X-POSITION: Phoenix, Upstarts & More Tear Up Bowers & Sims' "X-Men '92"
“I really don’t understand why people keep trying to tell Marvel and DC how to do business. These are wholly owned subsidiaries of major multi-national entertainment conglomerates with a poor track record of rewarding the contributions of the individual. […]
Not all comic book companies can be all things to all people. And it is increasingly obvious that Marvel and DC do not want to be anything but superhero publishers selling superhero comics to superhero readers through the supply chain that they have spent two plus decades optimizing to do so. And yes, this limits the amount of money they bring in from demographics outside what they consider to be their core target – straight white males. But it’s not as if Marvel and DC are the only game in town.”
— RM Rhodes at The Hooded Utilitarian, advising readers to stop telling Marvel and DC what to do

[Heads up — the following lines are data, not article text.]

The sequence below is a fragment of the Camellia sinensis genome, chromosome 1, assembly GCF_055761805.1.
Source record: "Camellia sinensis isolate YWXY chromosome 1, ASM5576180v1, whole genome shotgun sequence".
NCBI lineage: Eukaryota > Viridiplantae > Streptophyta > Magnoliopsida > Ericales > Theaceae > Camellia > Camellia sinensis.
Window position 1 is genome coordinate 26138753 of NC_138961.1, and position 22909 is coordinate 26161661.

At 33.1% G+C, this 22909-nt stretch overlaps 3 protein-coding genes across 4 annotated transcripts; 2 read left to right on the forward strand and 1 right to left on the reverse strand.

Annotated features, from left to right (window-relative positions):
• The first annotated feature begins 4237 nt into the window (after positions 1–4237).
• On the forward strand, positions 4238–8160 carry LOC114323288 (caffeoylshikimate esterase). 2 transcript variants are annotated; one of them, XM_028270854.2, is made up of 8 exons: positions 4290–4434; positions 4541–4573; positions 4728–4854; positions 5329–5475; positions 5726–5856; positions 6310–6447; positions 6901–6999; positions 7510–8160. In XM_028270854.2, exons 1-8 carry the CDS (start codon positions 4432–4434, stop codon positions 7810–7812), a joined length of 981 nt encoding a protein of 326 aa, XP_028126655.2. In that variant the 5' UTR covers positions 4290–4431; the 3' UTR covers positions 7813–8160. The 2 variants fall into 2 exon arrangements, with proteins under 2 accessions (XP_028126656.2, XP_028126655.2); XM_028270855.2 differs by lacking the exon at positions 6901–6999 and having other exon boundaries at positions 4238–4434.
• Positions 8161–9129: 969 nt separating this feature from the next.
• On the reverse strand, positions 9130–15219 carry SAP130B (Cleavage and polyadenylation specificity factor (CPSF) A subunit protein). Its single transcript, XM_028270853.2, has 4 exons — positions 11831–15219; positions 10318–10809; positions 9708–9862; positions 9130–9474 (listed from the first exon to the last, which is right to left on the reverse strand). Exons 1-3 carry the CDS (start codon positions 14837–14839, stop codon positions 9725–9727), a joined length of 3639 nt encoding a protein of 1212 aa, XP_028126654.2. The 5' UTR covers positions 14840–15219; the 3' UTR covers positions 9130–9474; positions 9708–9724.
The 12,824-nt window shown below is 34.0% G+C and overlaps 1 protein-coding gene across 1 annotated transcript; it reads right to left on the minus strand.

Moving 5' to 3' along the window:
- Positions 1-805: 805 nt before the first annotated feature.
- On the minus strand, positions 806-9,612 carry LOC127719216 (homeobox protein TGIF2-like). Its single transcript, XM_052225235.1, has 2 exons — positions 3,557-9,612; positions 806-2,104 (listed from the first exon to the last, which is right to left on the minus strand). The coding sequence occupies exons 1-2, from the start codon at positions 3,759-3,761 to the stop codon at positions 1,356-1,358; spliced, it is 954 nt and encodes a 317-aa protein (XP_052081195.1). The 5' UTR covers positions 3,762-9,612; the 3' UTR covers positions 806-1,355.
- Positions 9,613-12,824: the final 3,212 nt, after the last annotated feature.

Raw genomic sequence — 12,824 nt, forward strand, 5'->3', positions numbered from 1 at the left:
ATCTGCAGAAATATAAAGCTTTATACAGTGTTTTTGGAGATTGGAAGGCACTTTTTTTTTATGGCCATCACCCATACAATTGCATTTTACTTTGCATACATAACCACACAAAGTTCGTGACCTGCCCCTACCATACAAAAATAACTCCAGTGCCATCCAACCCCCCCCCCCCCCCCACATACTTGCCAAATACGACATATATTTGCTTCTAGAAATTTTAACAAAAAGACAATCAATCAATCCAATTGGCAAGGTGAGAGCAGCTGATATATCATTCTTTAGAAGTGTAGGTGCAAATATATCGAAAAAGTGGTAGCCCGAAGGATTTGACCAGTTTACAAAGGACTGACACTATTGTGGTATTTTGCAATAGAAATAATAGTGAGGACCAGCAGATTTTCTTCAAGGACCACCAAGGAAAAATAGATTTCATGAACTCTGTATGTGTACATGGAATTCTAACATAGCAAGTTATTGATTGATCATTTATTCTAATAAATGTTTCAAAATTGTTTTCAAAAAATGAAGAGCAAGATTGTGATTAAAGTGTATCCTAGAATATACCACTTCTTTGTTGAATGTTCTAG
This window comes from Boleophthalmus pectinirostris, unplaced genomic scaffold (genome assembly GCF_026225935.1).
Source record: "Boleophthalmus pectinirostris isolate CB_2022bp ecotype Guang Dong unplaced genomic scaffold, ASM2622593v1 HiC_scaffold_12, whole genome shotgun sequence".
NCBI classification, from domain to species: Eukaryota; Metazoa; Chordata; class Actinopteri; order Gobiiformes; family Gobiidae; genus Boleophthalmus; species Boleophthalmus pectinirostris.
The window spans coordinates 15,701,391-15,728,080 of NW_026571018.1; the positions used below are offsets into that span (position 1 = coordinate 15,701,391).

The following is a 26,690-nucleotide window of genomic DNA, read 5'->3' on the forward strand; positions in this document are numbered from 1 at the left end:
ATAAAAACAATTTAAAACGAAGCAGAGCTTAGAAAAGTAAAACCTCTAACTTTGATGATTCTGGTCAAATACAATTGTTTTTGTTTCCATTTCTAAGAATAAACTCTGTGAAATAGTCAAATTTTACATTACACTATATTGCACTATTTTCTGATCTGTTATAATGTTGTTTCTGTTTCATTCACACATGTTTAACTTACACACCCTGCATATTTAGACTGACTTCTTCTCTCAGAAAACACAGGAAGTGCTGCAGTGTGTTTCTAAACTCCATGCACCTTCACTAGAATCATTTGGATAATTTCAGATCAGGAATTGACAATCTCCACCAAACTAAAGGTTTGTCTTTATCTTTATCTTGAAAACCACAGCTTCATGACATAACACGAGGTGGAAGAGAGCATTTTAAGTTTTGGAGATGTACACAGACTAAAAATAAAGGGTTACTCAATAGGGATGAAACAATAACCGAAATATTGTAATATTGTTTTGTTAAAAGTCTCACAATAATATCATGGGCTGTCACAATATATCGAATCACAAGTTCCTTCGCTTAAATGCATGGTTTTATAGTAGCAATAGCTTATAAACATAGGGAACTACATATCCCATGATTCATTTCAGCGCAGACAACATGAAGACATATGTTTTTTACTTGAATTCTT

“These characters are part of our collective consciousness. They represent a lot more than just people in suits. Most of us grew up with them, and we want to be able to see them reflecting narratives that we identify with. For those of us who’ve recently acquired or who are still fighting for certain civil rights, for those of us who are still subject to a lot of discrimination, seeing the characters we love and grew up with fighting those same battles is gratifying in a way that seeing new characters we don’t know is not. It’s great that those stories are being written and told, and I appreciate every one of them, but there’s something much more powerful about seeing those stories told through the lens of characters that are practically part of our everyday lives.”
— A commenter named Tea, explaining why readers still care
It’s well worth clicking over and reading the whole article, as well as the comments, because both sides present their arguments cogently.